the topics of privacy pertaining technology is becoming ubiquitous.
If you feel that the content of your class material can benefit of such discussions, please let us know.
Please have some titles, which can help you brainstorm topics for discussions in your classes:
Power, Privacy, and the Internet
Privacy groups slam Department of Homeland Security social media proposal
FBI quietly changes its privacy rules for accessing NSA data on Americans
Facebook canceled a student’s internship after he highlighted a massive privacy issue
Teenagers, The Internet, And Privacy
Online privacy: It’s time for a new security paradigm
On social media, privacy, etc.
Hacking the Future: Privacy, Identity, and Anonymity On the Web
Are We Puppets in a Wired World?
How Teens Deal With Privacy and Mobile Apps
If you seek more tangible, hands-on assistance with similar and/or any topics regarding technology, please do not hesitate to contact us.
Internet and cloud services – statistics on the use by individuals. Half of Europeans used the internet on the go and a fifth saved files on internet storage space in 2014
Use of internet and other means for sharing files electronically, EU-28, 2014 (% of individuals)4
for the entire list of books, EBooks, and DVDs acquired in November 2013, please use this Google Doc list:
Stryker, Cole. Hacking the Future: Privacy, Identity, and Anonymity On the Web. New York: Overlook Duckworth, 2012.
SPIEGEL: But you also said that lists can establish order. So, do both order and anarchy apply? That would make the Internet, and the lists that the search engine Google creates, prefect for you.
Eco: Yes, in the case of Google, both things do converge. Google makes a list, but the minute I look at my Google-generated list, it has already changed. These lists can be dangerous — not for old people like me, who have acquired their knowledge in another way, but for young people, for whom Google is a tragedy. Schools ought to teach the high art of how to be discriminating.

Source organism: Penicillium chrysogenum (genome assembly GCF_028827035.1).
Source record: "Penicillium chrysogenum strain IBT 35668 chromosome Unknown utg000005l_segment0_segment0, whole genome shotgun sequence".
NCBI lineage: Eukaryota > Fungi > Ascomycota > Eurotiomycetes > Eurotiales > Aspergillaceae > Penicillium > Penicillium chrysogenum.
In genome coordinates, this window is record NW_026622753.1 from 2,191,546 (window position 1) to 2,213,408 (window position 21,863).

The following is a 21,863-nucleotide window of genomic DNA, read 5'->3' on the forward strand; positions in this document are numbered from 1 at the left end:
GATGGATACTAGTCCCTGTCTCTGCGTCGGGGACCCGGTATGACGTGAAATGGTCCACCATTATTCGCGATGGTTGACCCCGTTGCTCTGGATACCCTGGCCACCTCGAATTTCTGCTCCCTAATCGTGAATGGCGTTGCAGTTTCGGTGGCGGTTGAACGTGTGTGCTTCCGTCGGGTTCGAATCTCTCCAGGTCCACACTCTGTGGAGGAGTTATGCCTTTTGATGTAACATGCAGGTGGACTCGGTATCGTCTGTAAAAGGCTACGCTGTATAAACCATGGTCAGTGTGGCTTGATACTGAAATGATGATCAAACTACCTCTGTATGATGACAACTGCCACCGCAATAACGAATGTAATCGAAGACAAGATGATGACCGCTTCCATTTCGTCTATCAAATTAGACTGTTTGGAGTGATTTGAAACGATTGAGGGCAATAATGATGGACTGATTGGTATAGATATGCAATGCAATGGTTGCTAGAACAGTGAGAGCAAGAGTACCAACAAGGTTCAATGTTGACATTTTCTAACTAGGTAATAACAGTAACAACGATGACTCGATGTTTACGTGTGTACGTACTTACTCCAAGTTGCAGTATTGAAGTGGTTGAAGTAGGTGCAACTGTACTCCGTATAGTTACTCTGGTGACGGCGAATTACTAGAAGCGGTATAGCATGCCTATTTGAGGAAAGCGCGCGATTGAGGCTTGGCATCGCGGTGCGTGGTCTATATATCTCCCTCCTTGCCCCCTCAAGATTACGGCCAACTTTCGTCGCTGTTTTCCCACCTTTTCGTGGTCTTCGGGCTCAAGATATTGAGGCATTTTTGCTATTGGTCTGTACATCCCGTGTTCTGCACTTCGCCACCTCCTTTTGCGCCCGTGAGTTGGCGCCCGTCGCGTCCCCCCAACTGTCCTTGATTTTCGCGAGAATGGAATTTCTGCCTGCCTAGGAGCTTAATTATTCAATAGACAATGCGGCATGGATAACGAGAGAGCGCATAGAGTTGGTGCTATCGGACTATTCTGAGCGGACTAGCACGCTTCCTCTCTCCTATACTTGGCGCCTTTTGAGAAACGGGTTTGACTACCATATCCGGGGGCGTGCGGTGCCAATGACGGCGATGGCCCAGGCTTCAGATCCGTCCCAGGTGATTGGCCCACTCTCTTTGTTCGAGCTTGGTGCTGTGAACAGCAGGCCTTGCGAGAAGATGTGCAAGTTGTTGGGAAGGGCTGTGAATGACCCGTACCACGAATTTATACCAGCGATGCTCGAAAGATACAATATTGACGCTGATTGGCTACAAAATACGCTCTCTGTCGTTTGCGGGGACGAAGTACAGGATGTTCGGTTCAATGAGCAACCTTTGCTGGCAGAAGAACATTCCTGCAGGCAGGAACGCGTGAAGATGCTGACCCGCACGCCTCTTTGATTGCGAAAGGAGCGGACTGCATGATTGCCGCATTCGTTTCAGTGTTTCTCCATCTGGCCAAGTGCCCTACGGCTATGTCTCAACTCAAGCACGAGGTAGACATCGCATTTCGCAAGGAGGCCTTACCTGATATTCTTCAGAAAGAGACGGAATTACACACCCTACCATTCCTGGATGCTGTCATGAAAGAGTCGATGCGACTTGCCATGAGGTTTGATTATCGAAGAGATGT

SPIEGEL: Are you saying that teachers should instruct students on the difference between good and bad? If so, how should they do that?
Eco: Education should return to the way it was in the workshops of the Renaissance. There, the masters may not necessarily have been able to explain to their students why a painting was good in theoretical terms, but they did so in more practical ways. Look, this is what your finger can look like, and this is what it has to look like. Look, this is a good mixing of colors. The same approach should be used in school when dealing with the Internet. The teacher should say: “Choose any old subject, whether it be German history or the life of ants. Search 25 different Web pages and, by comparing them, try to figure out which one has good information.” If 10 pages describe the same thing, it can be a sign that the information printed there is correct. But it can also be a sign that some sites merely copied the others’ mistakes.
SPIEGEL: You yourself are more likely to work with books, and you have a library of 30,000 volumes. It probably doesn’t work without a list or catalogue.
Eco: I’m afraid that, by now, it might actually be 50,000 books. When my secretary wanted to catalogue them, I asked her not to. My interests change constantly, and so does my library. By the way, if you constantly change your interests, your library will constantly be saying something different about you. Besides, even without a catalogue, I’m forced to remember my books. I have a hallway for literature that’s 70 meters long. I walk through it several times a day, and I feel good when I do. Culture isn’t knowing when Napoleon died. Culture means knowing how I can find out in two minutes. Of course, nowadays I can find this kind of information on the Internet in no time. But, as I said, you never know with the Internet.